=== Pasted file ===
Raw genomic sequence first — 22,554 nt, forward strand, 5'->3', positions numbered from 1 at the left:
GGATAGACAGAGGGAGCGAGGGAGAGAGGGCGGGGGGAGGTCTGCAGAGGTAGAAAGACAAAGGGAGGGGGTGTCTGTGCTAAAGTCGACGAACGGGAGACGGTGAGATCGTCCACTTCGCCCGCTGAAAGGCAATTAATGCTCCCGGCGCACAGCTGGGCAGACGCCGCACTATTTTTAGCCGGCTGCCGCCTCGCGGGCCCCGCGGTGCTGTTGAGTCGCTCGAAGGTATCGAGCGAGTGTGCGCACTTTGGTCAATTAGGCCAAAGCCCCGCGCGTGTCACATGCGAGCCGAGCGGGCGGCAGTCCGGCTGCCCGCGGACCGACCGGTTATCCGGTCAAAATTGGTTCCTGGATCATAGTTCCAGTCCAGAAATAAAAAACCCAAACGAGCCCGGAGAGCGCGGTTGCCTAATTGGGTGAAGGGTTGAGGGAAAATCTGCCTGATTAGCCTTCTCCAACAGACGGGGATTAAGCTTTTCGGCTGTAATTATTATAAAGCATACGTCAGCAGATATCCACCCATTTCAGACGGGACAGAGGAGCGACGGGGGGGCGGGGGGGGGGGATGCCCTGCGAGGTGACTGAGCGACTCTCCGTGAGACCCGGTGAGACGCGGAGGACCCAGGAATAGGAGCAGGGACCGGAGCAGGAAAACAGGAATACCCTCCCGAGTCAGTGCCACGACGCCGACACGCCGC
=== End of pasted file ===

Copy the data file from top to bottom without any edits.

Raw genomic sequence first — 22,554 nt, forward strand, 5'->3', positions numbered from 1 at the left:
GGATAGACAGAGGGAGCGAGGGAGAGAGGGCGGGGGGAGGTCTGCAGAGGTAGAAAGACAAAGGGAGGGGGTGTCTGTGCTAAAGTCGACGAACGGGAGACGGTGAGATCGTCCACTTCGCCCGCTGAAAGGCAATTAATGCTCCCGGCGCACAGCTGGGCAGACGCCGCACTATTTTTAGCCGGCTGCCGCCTCGCGGGCCCCGCGGTGCTGTTGAGTCGCTCGAAGGTATCGAGCGAGTGTGCGCACTTTGGTCAATTAGGCCAAAGCCCCGCGCGTGTCACATGCGAGCCGAGCGGGCGGCAGTCCGGCTGCCCGCGGACCGACCGGTTATCCGGTCAAAATTGGTTCCTGGATCATAGTTCCAGTCCAGAAATAAAAAACCCAAACGAGCCCGGAGAGCGCGGTTGCCTAATTGGGTGAAGGGTTGAGGGAAAATCTGCCTGATTAGCCTTCTCCAACAGACGGGGATTAAGCTTTTCGGCTGTAATTATTATAAAGCATACGTCAGCAGATATCCACCCATTTCAGACGGGACAGAGGAGCGACGGGGGGGCGGGGGGGGGGGATGCCCTGCGAGGTGACTGAGCGACTCTCCGTGAGACCCGGTGAGACGCGGAGGACCCAGGAATAGGAGCAGGGACCGGAGCAGGAAAACAGGAATACCCTCCCGAGTCAGTGCCACGACGCCGACACGCCGC